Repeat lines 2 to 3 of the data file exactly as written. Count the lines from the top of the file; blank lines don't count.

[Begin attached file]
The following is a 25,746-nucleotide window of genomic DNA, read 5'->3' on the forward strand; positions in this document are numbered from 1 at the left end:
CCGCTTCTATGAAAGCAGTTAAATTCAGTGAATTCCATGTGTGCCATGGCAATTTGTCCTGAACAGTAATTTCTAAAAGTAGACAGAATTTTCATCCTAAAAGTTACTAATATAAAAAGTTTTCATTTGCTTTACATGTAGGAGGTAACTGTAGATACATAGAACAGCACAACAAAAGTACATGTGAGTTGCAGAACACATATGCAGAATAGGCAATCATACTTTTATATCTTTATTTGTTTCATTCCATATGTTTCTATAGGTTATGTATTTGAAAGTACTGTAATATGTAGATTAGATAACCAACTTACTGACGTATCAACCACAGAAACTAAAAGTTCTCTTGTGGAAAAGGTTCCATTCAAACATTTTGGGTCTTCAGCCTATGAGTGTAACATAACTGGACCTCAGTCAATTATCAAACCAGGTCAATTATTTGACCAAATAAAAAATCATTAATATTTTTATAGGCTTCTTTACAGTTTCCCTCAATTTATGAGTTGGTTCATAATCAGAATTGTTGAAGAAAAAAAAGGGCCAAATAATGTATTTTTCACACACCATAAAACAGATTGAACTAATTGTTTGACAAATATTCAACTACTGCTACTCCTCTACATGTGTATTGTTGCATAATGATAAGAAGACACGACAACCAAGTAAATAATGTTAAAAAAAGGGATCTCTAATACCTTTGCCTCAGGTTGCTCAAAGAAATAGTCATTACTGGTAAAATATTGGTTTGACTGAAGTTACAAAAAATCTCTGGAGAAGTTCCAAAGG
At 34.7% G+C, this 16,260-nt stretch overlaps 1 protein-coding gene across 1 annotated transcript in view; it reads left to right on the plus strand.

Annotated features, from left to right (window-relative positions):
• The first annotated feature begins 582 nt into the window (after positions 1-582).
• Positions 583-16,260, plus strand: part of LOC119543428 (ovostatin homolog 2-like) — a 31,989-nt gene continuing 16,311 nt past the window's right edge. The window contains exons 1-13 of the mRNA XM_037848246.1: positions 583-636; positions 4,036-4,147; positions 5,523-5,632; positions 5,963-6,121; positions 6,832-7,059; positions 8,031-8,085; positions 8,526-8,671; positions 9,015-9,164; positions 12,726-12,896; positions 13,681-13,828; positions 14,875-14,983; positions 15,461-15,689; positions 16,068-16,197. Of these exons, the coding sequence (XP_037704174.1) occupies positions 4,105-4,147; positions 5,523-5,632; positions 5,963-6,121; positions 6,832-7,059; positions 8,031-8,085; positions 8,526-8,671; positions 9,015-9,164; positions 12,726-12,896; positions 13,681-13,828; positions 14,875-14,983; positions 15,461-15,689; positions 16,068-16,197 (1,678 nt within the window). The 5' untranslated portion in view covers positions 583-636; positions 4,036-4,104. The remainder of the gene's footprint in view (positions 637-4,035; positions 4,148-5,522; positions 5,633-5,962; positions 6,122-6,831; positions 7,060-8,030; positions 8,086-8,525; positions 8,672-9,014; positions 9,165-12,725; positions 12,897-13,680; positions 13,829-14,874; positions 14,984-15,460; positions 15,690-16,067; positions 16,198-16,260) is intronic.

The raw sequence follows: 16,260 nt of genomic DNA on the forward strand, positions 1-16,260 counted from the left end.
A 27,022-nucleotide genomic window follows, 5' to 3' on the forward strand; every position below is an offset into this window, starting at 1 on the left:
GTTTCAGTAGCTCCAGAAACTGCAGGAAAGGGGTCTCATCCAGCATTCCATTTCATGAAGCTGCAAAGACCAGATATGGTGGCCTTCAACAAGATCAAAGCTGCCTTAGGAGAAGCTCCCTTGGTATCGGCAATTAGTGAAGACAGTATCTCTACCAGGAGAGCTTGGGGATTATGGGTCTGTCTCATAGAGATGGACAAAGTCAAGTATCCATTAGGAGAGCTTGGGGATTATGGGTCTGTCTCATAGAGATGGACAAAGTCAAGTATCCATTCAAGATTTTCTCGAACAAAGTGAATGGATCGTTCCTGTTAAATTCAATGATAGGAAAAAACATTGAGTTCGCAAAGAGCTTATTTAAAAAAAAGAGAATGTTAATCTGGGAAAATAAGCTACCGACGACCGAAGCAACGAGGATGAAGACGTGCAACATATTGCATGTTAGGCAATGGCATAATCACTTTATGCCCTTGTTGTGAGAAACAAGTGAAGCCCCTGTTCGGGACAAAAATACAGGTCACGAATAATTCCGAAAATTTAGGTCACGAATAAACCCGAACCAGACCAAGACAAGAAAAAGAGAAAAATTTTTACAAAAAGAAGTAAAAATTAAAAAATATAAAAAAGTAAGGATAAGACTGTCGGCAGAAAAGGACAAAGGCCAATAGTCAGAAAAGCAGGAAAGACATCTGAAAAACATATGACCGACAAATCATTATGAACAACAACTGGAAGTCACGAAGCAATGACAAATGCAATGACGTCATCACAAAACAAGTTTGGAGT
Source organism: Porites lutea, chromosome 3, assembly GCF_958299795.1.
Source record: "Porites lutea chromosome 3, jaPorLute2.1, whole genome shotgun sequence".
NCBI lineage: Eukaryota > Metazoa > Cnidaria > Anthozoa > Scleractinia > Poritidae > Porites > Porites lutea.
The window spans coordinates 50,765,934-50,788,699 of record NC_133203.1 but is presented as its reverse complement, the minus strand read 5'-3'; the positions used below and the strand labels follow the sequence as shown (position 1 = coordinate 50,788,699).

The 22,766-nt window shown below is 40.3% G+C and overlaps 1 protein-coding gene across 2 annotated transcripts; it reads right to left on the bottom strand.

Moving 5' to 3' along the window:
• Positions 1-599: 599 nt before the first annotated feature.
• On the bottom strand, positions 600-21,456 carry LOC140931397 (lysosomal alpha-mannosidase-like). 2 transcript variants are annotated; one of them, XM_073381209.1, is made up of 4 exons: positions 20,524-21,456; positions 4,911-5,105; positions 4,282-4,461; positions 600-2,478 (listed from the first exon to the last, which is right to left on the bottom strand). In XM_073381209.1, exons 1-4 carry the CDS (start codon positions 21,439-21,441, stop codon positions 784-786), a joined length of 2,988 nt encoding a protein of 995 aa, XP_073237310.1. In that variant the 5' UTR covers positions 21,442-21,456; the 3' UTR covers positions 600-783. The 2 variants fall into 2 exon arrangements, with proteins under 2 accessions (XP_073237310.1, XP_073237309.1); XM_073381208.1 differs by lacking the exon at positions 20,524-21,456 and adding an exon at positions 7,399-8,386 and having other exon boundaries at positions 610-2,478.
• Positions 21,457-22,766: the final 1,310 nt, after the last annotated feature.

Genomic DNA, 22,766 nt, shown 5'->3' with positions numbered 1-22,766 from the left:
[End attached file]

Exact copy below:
CCGCTTCTATGAAAGCAGTTAAATTCAGTGAATTCCATGTGTGCCATGGCAATTTGTCCTGAACAGTAATTTCTAAAAGTAGACAGAATTTTCATCCTAAAAGTTACTAATATAAAAAGTTTTCATTTGCTTTACATGTAGGAGGTAACTGTAGATACATAGAACAGCACAACAAAAGTACATGTGAGTTGCAGAACACATATGCAGAATAGGCAATCATACTTTTATATCTTTATTTGTTTCATTCCATATGTTTCTATAGGTTATGTATTTGAAAGTACTGTAATATGTAGATTAGATAACCAACTTACTGACGTATCAACCACAGAAACTAAAAGTTCTCTTGTGGAAAAGGTTCCATTCAAACATTTTGGGTCTTCAGCCTATGAGTGTAACATAACTGGACCTCAGTCAATTATCAAACCAGGTCAATTATTTGACCAAATAAAAAATCATTAATATTTTTATAGGCTTCTTTACAGTTTCCCTCAATTTATGAGTTGGTTCATAATCAGAATTGTTGAAGAAAAAAAAGGGCCAAATAATGTATTTTTCACACACCATAAAACAGATTGAACTAATTGTTTGACAAATATTCAACTACTGCTACTCCTCTACATGTGTATTGTTGCATAATGATAAGAAGACACGACAACCAAGTAAATAATGTTAAAAAAAGGGATCTCTAATACCTTTGCCTCAGGTTGCTCAAAGAAATAGTCATTACTGGTAAAATATTGGTTTGACTGAAGTTACAAAAAATCTCTGGAGAAGTTCCAAAGG
At 34.7% G+C, this 16,260-nt stretch overlaps 1 protein-coding gene across 1 annotated transcript in view; it reads left to right on the plus strand.